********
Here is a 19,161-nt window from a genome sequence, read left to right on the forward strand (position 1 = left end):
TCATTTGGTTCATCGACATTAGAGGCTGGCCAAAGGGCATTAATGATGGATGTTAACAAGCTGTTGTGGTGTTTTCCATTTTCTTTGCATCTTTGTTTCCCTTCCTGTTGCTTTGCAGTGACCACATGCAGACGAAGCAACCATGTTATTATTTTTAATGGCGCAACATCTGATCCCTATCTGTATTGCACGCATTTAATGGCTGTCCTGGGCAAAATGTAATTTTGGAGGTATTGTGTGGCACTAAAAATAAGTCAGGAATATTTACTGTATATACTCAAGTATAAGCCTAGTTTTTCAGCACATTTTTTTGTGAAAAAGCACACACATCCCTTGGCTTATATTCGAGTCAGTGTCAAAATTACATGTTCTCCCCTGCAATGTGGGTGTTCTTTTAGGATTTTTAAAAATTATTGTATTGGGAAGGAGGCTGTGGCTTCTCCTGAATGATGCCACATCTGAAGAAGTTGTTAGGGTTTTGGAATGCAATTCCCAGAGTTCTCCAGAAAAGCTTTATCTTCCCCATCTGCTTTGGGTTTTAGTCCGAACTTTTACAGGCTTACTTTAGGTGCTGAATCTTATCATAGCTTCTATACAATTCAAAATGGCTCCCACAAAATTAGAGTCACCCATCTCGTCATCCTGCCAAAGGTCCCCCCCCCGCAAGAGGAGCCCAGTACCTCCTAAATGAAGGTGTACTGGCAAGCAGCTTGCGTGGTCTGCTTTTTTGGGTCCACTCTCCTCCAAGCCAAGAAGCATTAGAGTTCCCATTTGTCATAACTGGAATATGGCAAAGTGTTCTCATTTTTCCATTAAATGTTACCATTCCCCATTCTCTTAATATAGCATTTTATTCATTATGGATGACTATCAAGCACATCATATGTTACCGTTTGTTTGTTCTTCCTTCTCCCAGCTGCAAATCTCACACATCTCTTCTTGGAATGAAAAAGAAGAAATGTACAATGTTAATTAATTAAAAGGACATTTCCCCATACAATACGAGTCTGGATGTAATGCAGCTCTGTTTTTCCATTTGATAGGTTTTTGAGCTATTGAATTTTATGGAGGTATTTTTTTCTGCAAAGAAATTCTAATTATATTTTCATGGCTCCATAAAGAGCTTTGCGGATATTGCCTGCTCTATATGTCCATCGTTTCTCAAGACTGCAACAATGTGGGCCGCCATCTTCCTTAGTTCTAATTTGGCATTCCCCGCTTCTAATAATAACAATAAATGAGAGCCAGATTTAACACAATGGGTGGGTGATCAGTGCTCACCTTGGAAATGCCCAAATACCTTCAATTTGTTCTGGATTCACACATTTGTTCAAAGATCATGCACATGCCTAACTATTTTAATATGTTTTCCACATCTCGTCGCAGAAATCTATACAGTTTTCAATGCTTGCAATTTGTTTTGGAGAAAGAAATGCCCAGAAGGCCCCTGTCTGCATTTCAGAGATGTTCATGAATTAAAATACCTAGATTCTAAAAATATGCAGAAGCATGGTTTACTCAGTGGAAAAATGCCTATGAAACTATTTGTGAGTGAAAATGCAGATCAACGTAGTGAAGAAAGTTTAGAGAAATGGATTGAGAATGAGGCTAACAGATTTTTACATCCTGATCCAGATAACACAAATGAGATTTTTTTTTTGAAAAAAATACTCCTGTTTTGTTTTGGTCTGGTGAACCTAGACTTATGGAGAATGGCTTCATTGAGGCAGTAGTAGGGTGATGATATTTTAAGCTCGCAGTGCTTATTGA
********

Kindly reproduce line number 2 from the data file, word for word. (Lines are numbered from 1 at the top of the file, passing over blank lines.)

TCATTTGGTTCATCGACATTAGAGGCTGGCCAAAGGGCATTAATGATGGATGTTAACAAGCTGTTGTGGTGTTTTCCATTTTCTTTGCATCTTTGTTTCCCTTCCTGTTGCTTTGCAGTGACCACATGCAGACGAAGCAACCATGTTATTATTTTTAATGGCGCAACATCTGATCCCTATCTGTATTGCACGCATTTAATGGCTGTCCTGGGCAAAATGTAATTTTGGAGGTATTGTGTGGCACTAAAAATAAGTCAGGAATATTTACTGTATATACTCAAGTATAAGCCTAGTTTTTCAGCACATTTTTTTGTGAAAAAGCACACACATCCCTTGGCTTATATTCGAGTCAGTGTCAAAATTACATGTTCTCCCCTGCAATGTGGGTGTTCTTTTAGGATTTTTAAAAATTATTGTATTGGGAAGGAGGCTGTGGCTTCTCCTGAATGATGCCACATCTGAAGAAGTTGTTAGGGTTTTGGAATGCAATTCCCAGAGTTCTCCAGAAAAGCTTTATCTTCCCCATCTGCTTTGGGTTTTAGTCCGAACTTTTACAGGCTTACTTTAGGTGCTGAATCTTATCATAGCTTCTATACAATTCAAAATGGCTCCCACAAAATTAGAGTCACCCATCTCGTCATCCTGCCAAAGGTCCCCCCCCCGCAAGAGGAGCCCAGTACCTCCTAAATGAAGGTGTACTGGCAAGCAGCTTGCGTGGTCTGCTTTTTTGGGTCCACTCTCCTCCAAGCCAAGAAGCATTAGAGTTCCCATTTGTCATAACTGGAATATGGCAAAGTGTTCTCATTTTTCCATTAAATGTTACCATTCCCCATTCTCTTAATATAGCATTTTATTCATTATGGATGACTATCAAGCACATCATATGTTACCGTTTGTTTGTTCTTCCTTCTCCCAGCTGCAAATCTCACACATCTCTTCTTGGAATGAAAAAGAAGAAATGTACAATGTTAATTAATTAAAAGGACATTTCCCCATACAATACGAGTCTGGATGTAATGCAGCTCTGTTTTTCCATTTGATAGGTTTTTGAGCTATTGAATTTTATGGAGGTATTTTTTTCTGCAAAGAAATTCTAATTATATTTTCATGGCTCCATAAAGAGCTTTGCGGATATTGCCTGCTCTATATGTCCATCGTTTCTCAAGACTGCAACAATGTGGGCCGCCATCTTCCTTAGTTCTAATTTGGCATTCCCCGCTTCTAATAATAACAATAAATGAGAGCCAGATTTAACACAATGGGTGGGTGATCAGTGCTCACCTTGGAAATGCCCAAATACCTTCAATTTGTTCTGGATTCACACATTTGTTCAAAGATCATGCACATGCCTAACTATTTTAATATGTTTTCCACATCTCGTCGCAGAAATCTATACAGTTTTCAATGCTTGCAATTTGTTTTGGAGAAAGAAATGCCCAGAAGGCCCCTGTCTGCATTTCAGAGATGTTCATGAATTAAAATACCTAGATTCTAAAAATATGCAGAAGCATGGTTTACTCAGTGGAAAAATGCCTATGAAACTATTTGTGAGTGAAAATGCAGATCAACGTAGTGAAGAAAGTTTAGAGAAATGGATTGAGAATGAGGCTAACAGATTTTTACATCCTGATCCAGATAACACAAATGAGATTTTTTTTTTGAAAAAAATACTCCTGTTTTGTTTTGGTCTGGTGAACCTAGACTTATGGAGAATGGCTTCATTGAGGCAGTAGTAGGGTGATGATATTTTAAGCTCGCAGTGCTTATTGA